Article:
Airport in Alcochete or Vendas Novas the most favorable solution

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The Independent Technical Commission (CTI) considers the single solution for Lisbon’s new airport, in Alcochete or Vendas Novas, to be the most “favorable in overall terms”, according to the final report released today.

In the conclusions of the environmental report published today, the CTI states that “the strategic options for a single solution are the most favorable in overall terms”, pointing to the Alcochete and Vendas Novas hypotheses.

However, it highlights the “financial advantage of dual solutions based on maintaining Humberto Delgado Airport (AHD)”, with the construction of new infrastructure either in Alcochete or Vendas Novas.

The CTI’s recommendations point out that Humberto Delgado + Santarém “could be a solution”, after this option was ruled out in the preliminary report.

In this solution, the commission refers to Santarém as “a complementary airport to the AHD (Humberto Delgado), but with a limited number of movements, not allowing the necessary airport capacity to be met in the long term”.

“It would have the advantage of allowing the constraints created by the concession contract to be overcome in the short term, while also having the advantage of private financing,” he points out, also pointing out the advantage for “territorial cohesion at national level, especially in the Central Region, although with less advantage for the Lisbon Region.”

The commission has “doubts about its speed of implementation” and considers that “the Santarém solution as a single infrastructure will not be viable”, “due to the existing military aeronautical limitations that do not allow it to be constituted as a single alternative airport to the AHD”.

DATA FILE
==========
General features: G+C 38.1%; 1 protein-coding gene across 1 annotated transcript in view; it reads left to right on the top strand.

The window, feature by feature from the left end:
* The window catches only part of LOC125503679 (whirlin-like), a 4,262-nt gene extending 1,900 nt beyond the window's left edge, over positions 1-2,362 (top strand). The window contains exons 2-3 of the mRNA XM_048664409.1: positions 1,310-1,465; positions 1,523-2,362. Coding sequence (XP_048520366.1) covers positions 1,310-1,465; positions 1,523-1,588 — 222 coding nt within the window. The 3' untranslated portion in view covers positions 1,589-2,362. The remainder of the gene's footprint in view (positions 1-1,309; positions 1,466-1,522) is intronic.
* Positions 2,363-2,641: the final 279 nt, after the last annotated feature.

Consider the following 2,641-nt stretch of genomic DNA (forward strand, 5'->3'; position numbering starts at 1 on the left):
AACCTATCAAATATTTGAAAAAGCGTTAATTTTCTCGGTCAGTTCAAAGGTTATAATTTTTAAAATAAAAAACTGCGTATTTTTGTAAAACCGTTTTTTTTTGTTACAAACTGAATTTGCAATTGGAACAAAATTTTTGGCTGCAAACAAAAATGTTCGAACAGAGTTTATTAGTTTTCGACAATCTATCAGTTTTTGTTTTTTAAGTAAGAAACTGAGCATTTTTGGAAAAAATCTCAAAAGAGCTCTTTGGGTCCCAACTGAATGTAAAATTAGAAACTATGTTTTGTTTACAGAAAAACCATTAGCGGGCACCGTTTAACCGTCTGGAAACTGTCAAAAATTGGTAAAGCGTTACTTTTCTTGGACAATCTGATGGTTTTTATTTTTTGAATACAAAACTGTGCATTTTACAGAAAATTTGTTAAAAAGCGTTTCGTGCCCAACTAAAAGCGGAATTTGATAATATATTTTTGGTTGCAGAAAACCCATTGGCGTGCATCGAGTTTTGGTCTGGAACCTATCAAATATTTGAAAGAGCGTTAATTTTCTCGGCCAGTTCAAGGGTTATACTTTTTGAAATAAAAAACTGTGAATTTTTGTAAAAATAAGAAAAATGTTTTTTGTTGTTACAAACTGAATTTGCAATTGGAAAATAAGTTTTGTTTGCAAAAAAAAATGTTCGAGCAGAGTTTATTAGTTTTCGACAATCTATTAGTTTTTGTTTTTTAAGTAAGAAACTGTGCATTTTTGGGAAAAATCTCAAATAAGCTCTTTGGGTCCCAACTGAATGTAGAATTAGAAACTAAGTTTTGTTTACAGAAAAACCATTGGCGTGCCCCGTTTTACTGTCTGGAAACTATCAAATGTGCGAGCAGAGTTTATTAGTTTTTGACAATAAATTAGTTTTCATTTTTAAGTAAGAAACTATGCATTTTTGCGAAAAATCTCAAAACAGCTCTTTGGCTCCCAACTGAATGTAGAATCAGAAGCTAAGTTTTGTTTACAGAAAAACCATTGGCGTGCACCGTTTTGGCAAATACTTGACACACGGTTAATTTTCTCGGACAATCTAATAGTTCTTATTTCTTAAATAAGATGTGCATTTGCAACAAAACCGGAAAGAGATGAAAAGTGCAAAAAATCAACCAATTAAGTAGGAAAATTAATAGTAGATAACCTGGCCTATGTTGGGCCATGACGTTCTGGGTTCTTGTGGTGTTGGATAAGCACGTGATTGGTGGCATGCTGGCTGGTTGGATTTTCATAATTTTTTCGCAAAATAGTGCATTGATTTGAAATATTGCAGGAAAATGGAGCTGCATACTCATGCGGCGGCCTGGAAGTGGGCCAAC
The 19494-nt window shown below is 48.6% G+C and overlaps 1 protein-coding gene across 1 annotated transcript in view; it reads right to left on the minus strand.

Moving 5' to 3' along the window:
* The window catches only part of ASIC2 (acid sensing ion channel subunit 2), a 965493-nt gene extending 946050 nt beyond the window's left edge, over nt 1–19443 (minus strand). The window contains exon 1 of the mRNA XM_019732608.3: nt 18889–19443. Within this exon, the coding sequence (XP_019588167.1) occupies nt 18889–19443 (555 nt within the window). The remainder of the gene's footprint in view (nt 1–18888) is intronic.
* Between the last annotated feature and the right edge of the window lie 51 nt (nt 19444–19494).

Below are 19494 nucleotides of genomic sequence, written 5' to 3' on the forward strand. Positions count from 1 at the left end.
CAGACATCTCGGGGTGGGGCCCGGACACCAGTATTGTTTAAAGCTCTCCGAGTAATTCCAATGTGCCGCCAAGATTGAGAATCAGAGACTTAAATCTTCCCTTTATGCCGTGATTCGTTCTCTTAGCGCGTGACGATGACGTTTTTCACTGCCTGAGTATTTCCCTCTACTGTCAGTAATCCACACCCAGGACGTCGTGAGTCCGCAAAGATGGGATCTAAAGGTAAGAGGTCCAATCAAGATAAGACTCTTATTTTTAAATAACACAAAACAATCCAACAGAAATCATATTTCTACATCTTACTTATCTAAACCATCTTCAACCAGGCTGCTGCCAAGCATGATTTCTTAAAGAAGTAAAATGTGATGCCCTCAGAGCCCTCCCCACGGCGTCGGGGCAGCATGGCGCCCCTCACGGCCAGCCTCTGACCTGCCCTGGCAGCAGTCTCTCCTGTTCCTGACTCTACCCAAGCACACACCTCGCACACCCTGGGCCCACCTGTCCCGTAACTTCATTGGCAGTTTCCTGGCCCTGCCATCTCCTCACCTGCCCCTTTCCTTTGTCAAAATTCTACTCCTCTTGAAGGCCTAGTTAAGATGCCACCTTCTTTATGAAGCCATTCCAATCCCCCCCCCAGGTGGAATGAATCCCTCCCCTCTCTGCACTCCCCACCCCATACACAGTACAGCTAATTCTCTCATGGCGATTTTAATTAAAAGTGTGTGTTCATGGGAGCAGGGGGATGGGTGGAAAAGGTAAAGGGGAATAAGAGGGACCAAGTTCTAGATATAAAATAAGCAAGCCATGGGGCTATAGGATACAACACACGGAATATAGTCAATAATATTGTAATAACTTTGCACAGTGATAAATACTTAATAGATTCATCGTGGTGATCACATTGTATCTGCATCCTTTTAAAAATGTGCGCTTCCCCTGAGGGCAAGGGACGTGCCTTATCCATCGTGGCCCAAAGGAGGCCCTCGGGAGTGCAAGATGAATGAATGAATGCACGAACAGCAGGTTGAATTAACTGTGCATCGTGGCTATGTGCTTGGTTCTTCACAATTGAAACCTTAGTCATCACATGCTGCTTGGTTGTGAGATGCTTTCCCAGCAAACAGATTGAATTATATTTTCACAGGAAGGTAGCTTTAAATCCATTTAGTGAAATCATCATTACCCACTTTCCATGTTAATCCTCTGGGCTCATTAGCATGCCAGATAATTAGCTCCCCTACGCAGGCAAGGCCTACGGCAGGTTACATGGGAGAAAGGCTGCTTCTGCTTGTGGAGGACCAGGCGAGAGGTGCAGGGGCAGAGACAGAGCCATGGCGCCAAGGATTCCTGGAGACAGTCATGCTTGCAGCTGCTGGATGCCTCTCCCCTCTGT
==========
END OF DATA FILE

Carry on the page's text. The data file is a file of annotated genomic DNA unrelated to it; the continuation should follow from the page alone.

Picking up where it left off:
The CTI points out that the Vendas Novas option “has fewer advantages in terms of proximity” to the Lisbon Metropolitan Area (AML), as well as “implementation time”, noting that “more studies are needed, as well as more expropriations”.

Vendas Novas “has more advantages from an environmental point of view, with less impact on bird movement corridors and groundwater resources, although it affects areas of cork oak forest and surface water resources in much the same way”.

This solution “could also contribute to increased territorial cohesion at national level, especially in the Alentejo region, which is still capable of being extended to the Lisbon region,” it said.

The Alcochete and Vendas Novas solutions require the deactivation of the Alcochete Shooting Range, representing “an additional burden” for Vendas Novas.

Regarding the Humberto Delgado + Montijo option, or Montijo as a single airport, CTI warns of constraints, such as the “non-renewal of the DIA [Environmental Impact Statement]” in the dual solution, which “thus loses its advantage in terms of speed of execution”.

The CTI also stresses that Humberto Delgado + Montijo is “disadvantageous in the long term because it merely postpones the problem of actually increasing airport capacity, taking into account the projections for an increase in demand, even the most modest ones” and points out that any solution with Montijo “also has the greatest and most significant negative environmental impacts, which makes it unviable from this point of view”.

The committee recommends that the solution should be a single airport that guarantees “the efficiency and effectiveness of its operation”, pointing out that all options generate “opportunities, but also risks, considering uncertainties, and also negative impacts, particularly on the environment and human health”.

The final report on the location options for Lisbon’s new airport was due to be published on March 22, but the CTI said in a statement today that it had decided to bring forward the publication “for reasons of transparency” and that it would be available at www.aeroparticipa.pt.

Hervé Hubert
Hervé Hubert
Hervé Hubert is a 55-year-old writer and journalist based in Porto, Portugal. Born in France, he brings a unique blend of French and Portuguese perspectives to his work. Education Hervé studied Journalism and Literature at the University of Lyon in France. After completing his studies, he gained valuable experience working with various French media outlets (Portugal France also). Career He worked for several years as a journalist in France before making the move to Portugal. In Porto, he joined the Portugal Pulse team as a staff writer. Skills Hervé specializes in storytelling, investigative journalism, and cultural commentary. He has a flair for capturing complex issues in a relatable way. Personal Life He currently resides in Porto and enjoys the city's rich culture, from Fado music to Francesinha cuisine. Hervé continues to maintain strong ties to his French heritage, often traveling back to France for family visits and cultural exploration. With his unique background and diverse skill set, Hervé Hubert adds a layered, multicultural lens to every story he covers.

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